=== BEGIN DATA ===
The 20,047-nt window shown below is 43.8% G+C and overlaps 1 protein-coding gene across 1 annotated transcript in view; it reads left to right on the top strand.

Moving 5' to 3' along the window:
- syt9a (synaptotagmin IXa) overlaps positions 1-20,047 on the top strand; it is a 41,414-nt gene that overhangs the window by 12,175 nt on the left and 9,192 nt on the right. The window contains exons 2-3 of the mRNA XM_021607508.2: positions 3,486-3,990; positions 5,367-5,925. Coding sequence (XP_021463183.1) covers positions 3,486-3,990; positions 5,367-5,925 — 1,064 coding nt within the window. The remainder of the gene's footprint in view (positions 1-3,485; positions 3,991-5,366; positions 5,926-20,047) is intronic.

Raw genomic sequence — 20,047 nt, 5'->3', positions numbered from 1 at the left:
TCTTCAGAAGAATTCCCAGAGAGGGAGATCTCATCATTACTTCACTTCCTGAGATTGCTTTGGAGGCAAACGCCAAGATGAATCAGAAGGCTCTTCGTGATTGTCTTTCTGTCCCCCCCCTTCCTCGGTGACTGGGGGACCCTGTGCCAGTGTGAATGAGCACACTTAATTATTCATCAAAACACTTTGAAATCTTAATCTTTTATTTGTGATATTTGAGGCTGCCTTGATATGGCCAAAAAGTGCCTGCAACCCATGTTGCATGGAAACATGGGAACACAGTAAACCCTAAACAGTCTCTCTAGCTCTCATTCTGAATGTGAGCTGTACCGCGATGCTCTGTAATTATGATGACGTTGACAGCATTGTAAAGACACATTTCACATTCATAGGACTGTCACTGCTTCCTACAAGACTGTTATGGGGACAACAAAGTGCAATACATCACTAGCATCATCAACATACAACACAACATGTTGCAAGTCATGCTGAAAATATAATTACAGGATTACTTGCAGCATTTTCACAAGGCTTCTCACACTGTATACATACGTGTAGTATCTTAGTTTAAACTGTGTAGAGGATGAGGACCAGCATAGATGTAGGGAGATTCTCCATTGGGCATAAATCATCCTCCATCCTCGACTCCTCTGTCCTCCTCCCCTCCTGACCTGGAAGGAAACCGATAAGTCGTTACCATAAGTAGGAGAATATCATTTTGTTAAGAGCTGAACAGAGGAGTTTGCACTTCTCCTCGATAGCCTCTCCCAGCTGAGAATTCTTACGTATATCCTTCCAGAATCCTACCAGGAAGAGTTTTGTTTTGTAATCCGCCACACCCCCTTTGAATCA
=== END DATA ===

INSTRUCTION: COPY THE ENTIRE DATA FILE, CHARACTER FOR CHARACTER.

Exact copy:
The 20,047-nt window shown below is 43.8% G+C and overlaps 1 protein-coding gene across 1 annotated transcript in view; it reads left to right on the top strand.

Moving 5' to 3' along the window:
- syt9a (synaptotagmin IXa) overlaps positions 1-20,047 on the top strand; it is a 41,414-nt gene that overhangs the window by 12,175 nt on the left and 9,192 nt on the right. The window contains exons 2-3 of the mRNA XM_021607508.2: positions 3,486-3,990; positions 5,367-5,925. Coding sequence (XP_021463183.1) covers positions 3,486-3,990; positions 5,367-5,925 — 1,064 coding nt within the window. The remainder of the gene's footprint in view (positions 1-3,485; positions 3,991-5,366; positions 5,926-20,047) is intronic.

Raw genomic sequence — 20,047 nt, 5'->3', positions numbered from 1 at the left:
TCTTCAGAAGAATTCCCAGAGAGGGAGATCTCATCATTACTTCACTTCCTGAGATTGCTTTGGAGGCAAACGCCAAGATGAATCAGAAGGCTCTTCGTGATTGTCTTTCTGTCCCCCCCCTTCCTCGGTGACTGGGGGACCCTGTGCCAGTGTGAATGAGCACACTTAATTATTCATCAAAACACTTTGAAATCTTAATCTTTTATTTGTGATATTTGAGGCTGCCTTGATATGGCCAAAAAGTGCCTGCAACCCATGTTGCATGGAAACATGGGAACACAGTAAACCCTAAACAGTCTCTCTAGCTCTCATTCTGAATGTGAGCTGTACCGCGATGCTCTGTAATTATGATGACGTTGACAGCATTGTAAAGACACATTTCACATTCATAGGACTGTCACTGCTTCCTACAAGACTGTTATGGGGACAACAAAGTGCAATACATCACTAGCATCATCAACATACAACACAACATGTTGCAAGTCATGCTGAAAATATAATTACAGGATTACTTGCAGCATTTTCACAAGGCTTCTCACACTGTATACATACGTGTAGTATCTTAGTTTAAACTGTGTAGAGGATGAGGACCAGCATAGATGTAGGGAGATTCTCCATTGGGCATAAATCATCCTCCATCCTCGACTCCTCTGTCCTCCTCCCCTCCTGACCTGGAAGGAAACCGATAAGTCGTTACCATAAGTAGGAGAATATCATTTTGTTAAGAGCTGAACAGAGGAGTTTGCACTTCTCCTCGATAGCCTCTCCCAGCTGAGAATTCTTACGTATATCCTTCCAGAATCCTACCAGGAAGAGTTTTGTTTTGTAATCCGCCACACCCCCTTTGAATCA